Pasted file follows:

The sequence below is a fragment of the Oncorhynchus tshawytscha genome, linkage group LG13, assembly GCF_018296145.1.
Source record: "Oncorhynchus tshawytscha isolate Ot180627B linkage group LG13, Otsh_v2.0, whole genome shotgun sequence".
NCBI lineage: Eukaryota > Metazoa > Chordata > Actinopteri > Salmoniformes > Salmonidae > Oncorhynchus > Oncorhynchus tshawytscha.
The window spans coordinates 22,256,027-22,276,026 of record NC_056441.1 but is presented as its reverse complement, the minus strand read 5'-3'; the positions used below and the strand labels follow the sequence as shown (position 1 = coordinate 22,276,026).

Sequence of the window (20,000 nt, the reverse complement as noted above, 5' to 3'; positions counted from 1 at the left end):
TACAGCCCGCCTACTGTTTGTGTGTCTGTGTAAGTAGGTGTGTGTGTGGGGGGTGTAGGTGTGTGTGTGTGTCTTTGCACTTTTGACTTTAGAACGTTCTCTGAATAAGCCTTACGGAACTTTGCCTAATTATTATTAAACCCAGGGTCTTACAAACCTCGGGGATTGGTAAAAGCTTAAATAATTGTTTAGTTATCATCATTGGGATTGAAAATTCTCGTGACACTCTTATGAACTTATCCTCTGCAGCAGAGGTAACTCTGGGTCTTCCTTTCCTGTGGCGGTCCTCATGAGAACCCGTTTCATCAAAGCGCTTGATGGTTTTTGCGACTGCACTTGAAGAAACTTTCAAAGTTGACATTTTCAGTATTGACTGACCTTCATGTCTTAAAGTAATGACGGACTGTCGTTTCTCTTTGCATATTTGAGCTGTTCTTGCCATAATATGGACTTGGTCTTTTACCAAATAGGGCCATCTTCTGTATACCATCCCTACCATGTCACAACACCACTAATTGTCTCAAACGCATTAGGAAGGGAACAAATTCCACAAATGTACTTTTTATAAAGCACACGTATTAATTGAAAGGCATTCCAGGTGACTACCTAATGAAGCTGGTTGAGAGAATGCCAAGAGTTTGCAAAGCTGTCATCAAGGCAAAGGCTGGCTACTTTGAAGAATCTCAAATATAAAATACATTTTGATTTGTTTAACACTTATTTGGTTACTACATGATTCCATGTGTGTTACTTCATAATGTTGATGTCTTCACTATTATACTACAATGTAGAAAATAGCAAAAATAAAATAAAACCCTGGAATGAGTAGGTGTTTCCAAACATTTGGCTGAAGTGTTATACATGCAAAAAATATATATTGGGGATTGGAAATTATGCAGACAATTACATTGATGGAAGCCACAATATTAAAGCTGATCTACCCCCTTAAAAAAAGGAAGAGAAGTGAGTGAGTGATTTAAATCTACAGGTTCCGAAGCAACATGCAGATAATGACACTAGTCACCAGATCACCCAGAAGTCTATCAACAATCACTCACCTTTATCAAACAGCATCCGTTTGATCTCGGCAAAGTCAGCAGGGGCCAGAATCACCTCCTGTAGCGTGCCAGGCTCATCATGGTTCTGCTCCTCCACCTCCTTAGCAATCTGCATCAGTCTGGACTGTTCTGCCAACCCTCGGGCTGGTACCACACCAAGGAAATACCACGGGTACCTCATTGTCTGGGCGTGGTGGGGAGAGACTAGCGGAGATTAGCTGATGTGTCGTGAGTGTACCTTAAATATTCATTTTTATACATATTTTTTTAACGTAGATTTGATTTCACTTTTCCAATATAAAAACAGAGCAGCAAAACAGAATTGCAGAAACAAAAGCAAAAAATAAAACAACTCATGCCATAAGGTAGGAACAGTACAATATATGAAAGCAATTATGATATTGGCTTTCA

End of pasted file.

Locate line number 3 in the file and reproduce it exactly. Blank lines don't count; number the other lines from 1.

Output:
NCBI lineage: Eukaryota > Metazoa > Chordata > Actinopteri > Salmoniformes > Salmonidae > Oncorhynchus > Oncorhynchus tshawytscha.